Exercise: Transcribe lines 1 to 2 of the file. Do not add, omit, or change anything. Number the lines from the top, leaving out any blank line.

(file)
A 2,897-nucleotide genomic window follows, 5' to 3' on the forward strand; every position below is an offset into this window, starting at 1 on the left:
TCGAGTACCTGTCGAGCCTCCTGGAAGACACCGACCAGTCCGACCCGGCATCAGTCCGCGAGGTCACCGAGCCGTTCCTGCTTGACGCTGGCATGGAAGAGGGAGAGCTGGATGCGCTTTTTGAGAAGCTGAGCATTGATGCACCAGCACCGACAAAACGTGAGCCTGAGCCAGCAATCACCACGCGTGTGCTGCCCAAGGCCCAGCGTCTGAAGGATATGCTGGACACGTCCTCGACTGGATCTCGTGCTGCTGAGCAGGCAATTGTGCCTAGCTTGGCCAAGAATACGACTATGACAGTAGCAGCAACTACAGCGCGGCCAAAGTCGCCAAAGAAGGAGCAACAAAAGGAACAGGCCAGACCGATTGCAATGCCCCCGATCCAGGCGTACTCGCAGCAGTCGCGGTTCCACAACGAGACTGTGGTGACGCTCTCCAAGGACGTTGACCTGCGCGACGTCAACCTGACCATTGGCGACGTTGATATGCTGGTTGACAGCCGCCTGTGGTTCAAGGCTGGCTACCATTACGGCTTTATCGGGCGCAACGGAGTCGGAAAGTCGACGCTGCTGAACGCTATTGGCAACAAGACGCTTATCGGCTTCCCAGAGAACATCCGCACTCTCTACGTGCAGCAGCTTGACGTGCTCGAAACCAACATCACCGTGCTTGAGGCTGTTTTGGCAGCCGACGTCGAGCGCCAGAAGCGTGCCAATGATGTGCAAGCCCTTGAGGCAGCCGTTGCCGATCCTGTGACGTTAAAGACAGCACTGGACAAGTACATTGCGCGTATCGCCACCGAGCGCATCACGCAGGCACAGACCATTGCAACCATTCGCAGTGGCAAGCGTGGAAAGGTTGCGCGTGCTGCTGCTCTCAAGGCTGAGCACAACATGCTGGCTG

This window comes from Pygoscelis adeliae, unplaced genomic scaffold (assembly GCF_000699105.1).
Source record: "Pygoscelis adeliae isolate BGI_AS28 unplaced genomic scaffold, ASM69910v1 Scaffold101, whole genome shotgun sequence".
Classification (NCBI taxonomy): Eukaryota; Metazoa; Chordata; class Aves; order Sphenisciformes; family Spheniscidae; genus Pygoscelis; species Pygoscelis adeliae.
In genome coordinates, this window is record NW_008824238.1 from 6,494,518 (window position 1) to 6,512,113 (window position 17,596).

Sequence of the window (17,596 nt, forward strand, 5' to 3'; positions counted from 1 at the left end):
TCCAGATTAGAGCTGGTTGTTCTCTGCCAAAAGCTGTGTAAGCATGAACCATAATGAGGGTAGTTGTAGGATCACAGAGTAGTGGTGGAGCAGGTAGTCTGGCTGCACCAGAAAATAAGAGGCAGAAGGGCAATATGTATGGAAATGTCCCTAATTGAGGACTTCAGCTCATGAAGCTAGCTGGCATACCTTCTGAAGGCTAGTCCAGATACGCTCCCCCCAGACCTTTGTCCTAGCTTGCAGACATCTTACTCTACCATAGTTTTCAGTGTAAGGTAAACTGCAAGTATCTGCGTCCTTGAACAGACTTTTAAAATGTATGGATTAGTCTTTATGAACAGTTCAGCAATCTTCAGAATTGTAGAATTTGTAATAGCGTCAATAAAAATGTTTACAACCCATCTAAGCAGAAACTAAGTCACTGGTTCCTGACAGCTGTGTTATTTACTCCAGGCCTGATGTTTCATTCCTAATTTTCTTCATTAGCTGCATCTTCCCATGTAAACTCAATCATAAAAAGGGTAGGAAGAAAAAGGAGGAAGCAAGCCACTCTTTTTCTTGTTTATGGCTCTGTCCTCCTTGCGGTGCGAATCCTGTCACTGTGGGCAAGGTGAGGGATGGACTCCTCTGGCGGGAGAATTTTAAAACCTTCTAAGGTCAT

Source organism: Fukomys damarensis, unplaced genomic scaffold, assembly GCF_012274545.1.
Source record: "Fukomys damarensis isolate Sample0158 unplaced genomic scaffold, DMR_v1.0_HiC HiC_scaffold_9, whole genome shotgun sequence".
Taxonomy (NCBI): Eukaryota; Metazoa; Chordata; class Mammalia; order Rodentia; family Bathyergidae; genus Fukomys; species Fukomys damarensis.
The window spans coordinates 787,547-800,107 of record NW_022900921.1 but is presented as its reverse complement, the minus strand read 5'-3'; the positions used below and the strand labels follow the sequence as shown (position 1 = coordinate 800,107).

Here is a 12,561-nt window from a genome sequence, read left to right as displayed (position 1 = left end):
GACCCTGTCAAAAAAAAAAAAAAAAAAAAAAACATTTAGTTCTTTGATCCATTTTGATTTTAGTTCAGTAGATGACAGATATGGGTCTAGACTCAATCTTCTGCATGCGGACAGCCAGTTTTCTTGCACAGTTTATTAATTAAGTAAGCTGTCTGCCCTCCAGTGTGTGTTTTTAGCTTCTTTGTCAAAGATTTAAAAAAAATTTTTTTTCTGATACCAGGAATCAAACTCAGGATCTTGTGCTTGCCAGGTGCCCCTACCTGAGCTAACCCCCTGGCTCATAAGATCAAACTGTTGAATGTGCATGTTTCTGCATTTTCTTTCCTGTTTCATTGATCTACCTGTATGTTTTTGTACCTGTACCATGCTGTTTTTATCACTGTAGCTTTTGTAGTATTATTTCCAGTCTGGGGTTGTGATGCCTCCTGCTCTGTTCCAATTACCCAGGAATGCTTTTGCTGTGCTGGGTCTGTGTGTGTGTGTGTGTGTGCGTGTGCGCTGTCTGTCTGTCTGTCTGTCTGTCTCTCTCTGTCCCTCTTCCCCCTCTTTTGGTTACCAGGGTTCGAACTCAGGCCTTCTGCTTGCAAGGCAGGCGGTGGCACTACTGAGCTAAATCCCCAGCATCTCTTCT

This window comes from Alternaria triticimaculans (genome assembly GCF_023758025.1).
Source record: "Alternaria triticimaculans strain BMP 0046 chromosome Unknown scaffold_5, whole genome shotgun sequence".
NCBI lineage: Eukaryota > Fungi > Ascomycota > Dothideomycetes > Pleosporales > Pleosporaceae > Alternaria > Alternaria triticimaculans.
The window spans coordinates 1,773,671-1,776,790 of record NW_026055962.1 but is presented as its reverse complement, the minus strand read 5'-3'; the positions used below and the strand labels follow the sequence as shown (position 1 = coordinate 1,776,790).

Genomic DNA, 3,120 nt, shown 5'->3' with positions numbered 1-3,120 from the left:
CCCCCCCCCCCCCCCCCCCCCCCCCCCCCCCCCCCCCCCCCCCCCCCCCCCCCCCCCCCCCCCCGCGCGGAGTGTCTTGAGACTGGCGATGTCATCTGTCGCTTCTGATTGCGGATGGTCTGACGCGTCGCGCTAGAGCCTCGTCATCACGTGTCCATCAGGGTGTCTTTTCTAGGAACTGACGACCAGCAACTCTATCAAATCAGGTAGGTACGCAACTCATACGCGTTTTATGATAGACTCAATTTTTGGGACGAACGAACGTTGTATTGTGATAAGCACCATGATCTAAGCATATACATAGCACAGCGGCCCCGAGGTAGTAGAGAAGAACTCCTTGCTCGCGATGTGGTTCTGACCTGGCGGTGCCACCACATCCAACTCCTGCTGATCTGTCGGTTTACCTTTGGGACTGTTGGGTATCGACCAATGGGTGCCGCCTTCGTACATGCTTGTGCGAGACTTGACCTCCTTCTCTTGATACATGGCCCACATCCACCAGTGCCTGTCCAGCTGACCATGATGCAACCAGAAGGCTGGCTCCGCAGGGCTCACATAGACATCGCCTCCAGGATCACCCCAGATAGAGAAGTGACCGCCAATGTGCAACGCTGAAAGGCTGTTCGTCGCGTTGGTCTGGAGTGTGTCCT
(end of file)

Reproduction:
A 2,897-nucleotide genomic window follows, 5' to 3' on the forward strand; every position below is an offset into this window, starting at 1 on the left:
TCGAGTACCTGTCGAGCCTCCTGGAAGACACCGACCAGTCCGACCCGGCATCAGTCCGCGAGGTCACCGAGCCGTTCCTGCTTGACGCTGGCATGGAAGAGGGAGAGCTGGATGCGCTTTTTGAGAAGCTGAGCATTGATGCACCAGCACCGACAAAACGTGAGCCTGAGCCAGCAATCACCACGCGTGTGCTGCCCAAGGCCCAGCGTCTGAAGGATATGCTGGACACGTCCTCGACTGGATCTCGTGCTGCTGAGCAGGCAATTGTGCCTAGCTTGGCCAAGAATACGACTATGACAGTAGCAGCAACTACAGCGCGGCCAAAGTCGCCAAAGAAGGAGCAACAAAAGGAACAGGCCAGACCGATTGCAATGCCCCCGATCCAGGCGTACTCGCAGCAGTCGCGGTTCCACAACGAGACTGTGGTGACGCTCTCCAAGGACGTTGACCTGCGCGACGTCAACCTGACCATTGGCGACGTTGATATGCTGGTTGACAGCCGCCTGTGGTTCAAGGCTGGCTACCATTACGGCTTTATCGGGCGCAACGGAGTCGGAAAGTCGACGCTGCTGAACGCTATTGGCAACAAGACGCTTATCGGCTTCCCAGAGAACATCCGCACTCTCTACGTGCAGCAGCTTGACGTGCTCGAAACCAACATCACCGTGCTTGAGGCTGTTTTGGCAGCCGACGTCGAGCGCCAGAAGCGTGCCAATGATGTGCAAGCCCTTGAGGCAGCCGTTGCCGATCCTGTGACGTTAAAGACAGCACTGGACAAGTACATTGCGCGTATCGCCACCGAGCGCATCACGCAGGCACAGACCATTGCAACCATTCGCAGTGGCAAGCGTGGAAAGGTTGCGCGTGCTGCTGCTCTCAAGGCTGAGCACAACATGCTGGCTG